Introduction to Vision
Video: Nearsightedness, the most common refractive error, explained
Because of the way in which our eyes refract (bend) light, we are able to see the world around us. When a person is experiencing difficulty with their eye sight, it is often due to refractive errors. Refractive errors can be farsightedness, nearsightedness, and astigmatism. When a person is experiencing blurred vision, they are often told they have refractive errors, which are imperfections of the eye‘s optical system and prevent the proper focusing of light.
Refractive errors are not dangerous to your health, and are easily treated. All 3 refractive errors are very common and, if you are diagnosed with one, are nothing to worry about. Treatments include glasses, contact lenses, or LASIK surgery.
The Process of Light As It Travels Through the Eye
While there are many properties of light in its traveling which we do not yet fully understand, we do have a general idea as to how light travels. Light rays can be reflected, deflected, absorbed or refracted, all depending upon the different substances which it encounters.
Reflections are just one of several ways that light rays can react to substances it encounters.
Light travels through many elements. Consider when it travels through water or the lens of a camera, the path of the light is bent or refracted There are certain parts of a human eye that have refractive properties similar to that of a camera lens or water, and that bend the light so that we have clear vision.
Light rays travel through various areas of the eye, such as the cornea (the front, curved, clear surface of the eye), and the eye’s natural lens. The eye’s internal fluids and tear film all have refractive abilities that occur when light travels through them.
How the Eye Sees
Vision is a process that occurs when light rays reflect off objects and travel through the eye’s optical system. The eye then refracts and focuses these light rays into a sharp focus.
When a person has good vision, the light rays focus on the retina. The retina is the tissue at the back of the eye. Just as a camera, the retina captures images through photoreceptors (light-sensitive cells). The eye’s optical nerve then transmits these images to the brain for interpretation.
Through constricting the pupil, the eye is able to control the amount of light that the retina receives, similar to adjusting the lens on a camera for the perfect picture. When a person is exposed to bright light, the pupil constricts; in dark conditions the pupil will widen.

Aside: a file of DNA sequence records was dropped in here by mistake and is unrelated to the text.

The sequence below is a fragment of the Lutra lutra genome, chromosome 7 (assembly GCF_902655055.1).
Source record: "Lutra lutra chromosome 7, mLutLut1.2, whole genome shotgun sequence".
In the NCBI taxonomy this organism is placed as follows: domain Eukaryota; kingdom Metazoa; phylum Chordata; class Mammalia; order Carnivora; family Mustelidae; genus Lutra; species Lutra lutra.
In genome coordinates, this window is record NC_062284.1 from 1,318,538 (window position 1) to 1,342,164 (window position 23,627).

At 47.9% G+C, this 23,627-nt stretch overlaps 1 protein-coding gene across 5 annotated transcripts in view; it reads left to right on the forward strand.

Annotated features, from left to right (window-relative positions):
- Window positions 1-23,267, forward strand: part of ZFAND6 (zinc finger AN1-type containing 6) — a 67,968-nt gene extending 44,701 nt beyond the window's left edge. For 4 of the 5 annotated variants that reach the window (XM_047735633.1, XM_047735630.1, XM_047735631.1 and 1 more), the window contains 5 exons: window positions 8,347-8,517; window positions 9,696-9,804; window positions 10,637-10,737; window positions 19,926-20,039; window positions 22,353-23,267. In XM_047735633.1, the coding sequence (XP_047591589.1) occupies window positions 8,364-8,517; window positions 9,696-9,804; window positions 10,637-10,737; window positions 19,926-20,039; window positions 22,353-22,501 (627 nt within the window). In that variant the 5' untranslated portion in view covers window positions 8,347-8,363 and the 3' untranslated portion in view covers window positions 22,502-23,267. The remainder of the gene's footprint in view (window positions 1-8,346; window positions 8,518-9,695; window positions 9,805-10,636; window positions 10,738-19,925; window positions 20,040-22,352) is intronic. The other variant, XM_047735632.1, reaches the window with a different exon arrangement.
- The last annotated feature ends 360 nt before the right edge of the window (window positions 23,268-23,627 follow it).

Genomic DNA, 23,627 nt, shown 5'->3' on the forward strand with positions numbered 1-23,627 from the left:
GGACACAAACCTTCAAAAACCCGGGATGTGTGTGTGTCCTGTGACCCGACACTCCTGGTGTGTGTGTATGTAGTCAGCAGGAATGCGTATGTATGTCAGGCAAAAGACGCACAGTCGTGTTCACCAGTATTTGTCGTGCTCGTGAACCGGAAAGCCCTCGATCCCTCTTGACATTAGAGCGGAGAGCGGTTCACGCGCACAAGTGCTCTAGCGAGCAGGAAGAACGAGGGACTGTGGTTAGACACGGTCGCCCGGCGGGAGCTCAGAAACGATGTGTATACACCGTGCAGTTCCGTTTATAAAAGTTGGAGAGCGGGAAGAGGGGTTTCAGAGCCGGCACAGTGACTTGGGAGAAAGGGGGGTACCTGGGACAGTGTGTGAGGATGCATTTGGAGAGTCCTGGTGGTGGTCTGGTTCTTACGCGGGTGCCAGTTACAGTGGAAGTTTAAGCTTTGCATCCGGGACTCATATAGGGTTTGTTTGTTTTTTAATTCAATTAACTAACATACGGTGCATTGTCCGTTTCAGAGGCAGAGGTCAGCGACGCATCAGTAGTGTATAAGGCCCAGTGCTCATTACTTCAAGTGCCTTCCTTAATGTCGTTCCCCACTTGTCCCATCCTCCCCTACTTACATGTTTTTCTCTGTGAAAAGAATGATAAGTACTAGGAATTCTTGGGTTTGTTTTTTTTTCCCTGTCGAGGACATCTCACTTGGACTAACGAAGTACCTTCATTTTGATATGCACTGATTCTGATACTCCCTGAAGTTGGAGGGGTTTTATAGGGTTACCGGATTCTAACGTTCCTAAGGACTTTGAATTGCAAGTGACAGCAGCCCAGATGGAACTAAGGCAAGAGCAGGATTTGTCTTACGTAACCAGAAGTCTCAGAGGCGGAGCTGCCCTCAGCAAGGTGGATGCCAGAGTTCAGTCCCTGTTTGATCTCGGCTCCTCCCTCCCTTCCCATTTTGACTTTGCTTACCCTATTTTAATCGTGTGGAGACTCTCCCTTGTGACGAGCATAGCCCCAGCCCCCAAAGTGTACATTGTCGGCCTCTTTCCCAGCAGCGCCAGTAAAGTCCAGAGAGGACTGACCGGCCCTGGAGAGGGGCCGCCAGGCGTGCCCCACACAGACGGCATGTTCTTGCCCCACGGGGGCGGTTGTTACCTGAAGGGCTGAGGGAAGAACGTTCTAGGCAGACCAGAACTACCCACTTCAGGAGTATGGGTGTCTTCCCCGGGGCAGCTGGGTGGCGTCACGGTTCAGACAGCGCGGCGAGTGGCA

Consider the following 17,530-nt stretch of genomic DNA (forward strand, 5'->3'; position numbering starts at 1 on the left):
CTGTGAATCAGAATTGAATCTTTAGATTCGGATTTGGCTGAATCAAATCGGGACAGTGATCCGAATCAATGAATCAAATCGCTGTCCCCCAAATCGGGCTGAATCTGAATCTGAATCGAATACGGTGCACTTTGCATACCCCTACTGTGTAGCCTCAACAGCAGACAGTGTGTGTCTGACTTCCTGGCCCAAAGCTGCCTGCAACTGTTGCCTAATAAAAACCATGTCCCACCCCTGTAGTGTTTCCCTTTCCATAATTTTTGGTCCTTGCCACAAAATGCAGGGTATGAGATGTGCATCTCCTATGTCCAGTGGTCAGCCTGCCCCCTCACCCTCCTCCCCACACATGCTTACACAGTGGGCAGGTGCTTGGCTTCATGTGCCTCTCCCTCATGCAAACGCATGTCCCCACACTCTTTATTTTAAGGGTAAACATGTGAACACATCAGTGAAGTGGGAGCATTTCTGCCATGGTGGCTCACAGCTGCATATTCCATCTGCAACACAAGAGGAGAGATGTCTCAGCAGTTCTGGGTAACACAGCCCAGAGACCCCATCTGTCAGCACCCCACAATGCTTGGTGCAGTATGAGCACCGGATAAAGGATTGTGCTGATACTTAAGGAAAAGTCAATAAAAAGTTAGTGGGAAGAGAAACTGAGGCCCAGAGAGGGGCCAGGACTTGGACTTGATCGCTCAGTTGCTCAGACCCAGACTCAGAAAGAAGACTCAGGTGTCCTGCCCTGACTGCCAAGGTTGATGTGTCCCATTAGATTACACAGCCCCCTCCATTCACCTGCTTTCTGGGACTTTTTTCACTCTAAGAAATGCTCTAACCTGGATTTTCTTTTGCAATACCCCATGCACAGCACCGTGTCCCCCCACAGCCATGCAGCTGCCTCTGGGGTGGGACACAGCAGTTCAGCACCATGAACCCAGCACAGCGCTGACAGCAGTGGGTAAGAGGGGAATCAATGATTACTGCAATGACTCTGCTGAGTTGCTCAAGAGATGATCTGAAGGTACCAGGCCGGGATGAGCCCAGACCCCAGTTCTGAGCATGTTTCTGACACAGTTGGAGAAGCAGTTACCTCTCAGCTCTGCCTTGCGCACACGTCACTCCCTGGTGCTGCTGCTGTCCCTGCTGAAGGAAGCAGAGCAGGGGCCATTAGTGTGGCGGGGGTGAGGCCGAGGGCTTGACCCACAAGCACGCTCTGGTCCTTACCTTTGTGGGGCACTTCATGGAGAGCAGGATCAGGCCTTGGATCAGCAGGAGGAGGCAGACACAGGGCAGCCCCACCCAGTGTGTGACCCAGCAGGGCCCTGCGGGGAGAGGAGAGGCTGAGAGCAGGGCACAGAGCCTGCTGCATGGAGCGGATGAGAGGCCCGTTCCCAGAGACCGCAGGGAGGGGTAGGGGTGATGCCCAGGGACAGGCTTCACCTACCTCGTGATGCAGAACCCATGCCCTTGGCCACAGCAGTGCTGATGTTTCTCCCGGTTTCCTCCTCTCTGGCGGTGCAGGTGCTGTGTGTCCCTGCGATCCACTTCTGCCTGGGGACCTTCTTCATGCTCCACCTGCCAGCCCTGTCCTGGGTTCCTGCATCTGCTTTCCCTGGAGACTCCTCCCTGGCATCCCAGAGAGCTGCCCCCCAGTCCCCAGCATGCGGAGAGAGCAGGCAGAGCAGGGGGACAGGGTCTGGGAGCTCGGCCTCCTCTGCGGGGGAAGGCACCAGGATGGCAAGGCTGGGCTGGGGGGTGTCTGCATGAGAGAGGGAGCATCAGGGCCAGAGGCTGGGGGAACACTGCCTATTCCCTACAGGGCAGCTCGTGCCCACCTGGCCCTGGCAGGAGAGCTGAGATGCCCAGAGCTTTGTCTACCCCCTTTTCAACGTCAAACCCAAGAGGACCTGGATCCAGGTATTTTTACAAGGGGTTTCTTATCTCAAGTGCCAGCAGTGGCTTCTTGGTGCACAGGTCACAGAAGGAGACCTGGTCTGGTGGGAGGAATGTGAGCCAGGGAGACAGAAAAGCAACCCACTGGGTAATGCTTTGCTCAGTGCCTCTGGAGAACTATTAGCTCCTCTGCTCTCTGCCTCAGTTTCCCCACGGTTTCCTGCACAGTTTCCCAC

Video: Farsightedness can be caused by an elongated eyeball, or a lens that is too flat.
Three eye features enable the ability to refract light:
- Length of the eye
- Cornea curvature
- Curvature of the lens
Eye Length: If the eye length is not optimum different things occur. If the eyeball is too long, nearsightedness occurs since the light is focused on a point in front of the retina. If the eyeball is too short, farsightedness occurs because the light is focused on a point behind the retina.
Cornea Curvature: A cornea in its ideal state is a perfect sphere. If it is not, light is not refracted properly. This causes astigmatism. Astigmatism occurs in both near- and farsighted persons.
Lens Curvature: Curvature of the eye's lens also can cause nearsightedness or farsightedness. If it’s too steeply curved compared to the eye length and cornea curvature, light will be refracted too strongly and end up in front of the retina. This means you will be nearsighted. The opposite is true also: if the lens is too flat, light won't get refracted enough and end up behind the retina, causing farsightedness.
Video: How vision is affected by astigmatism, which is caused by a misshapen cornea.
There are other types of optical issues as well. Higher-order aberrations occur based on how light rays are focused throughout the eye's optical system. These vision problems can result in abnormal contrast sensitivity. Wavefront analysis, a newer technology, can help identify this issue.
The Treatment and Detection of Refractive Errors
A refraction test is the method used by your eye doctor to determine the refractive error type and degree you are experiencing.
There are two ways the test can be conducted; automated with a computerized instrumentation, called an autorefractor, or manually with a phoropter. In many cases, the automated process is completed by office staff. Then your doctor will further identify your issues using the manual process.
There might be a case where the process identifies multiple refractive problems. You can have, for instance, nearsightedness and astigmatism.
If you want contact lenses, your eye exam will take a little longer, because you will need a contact lens fitting.
As a result of the refraction testing your doctor will provide your glasses prescription. If you are interested in contact lenses, the refraction does not give enough data to complete the prescription for this lens type. A contact lens fitting is also necessary.
The power of both the glasses and contact lenses need to be precise to assure that the light refraction is ideal to compensate for the errors that were identified.
Surgeries, like LASIK, work to correct vision issues. The shape of the cornea is altered which results in the light rays being bent so that they are coming in at a more appropriate focus point.
If you choose to correct your vision with glasses, we're excited to help you.
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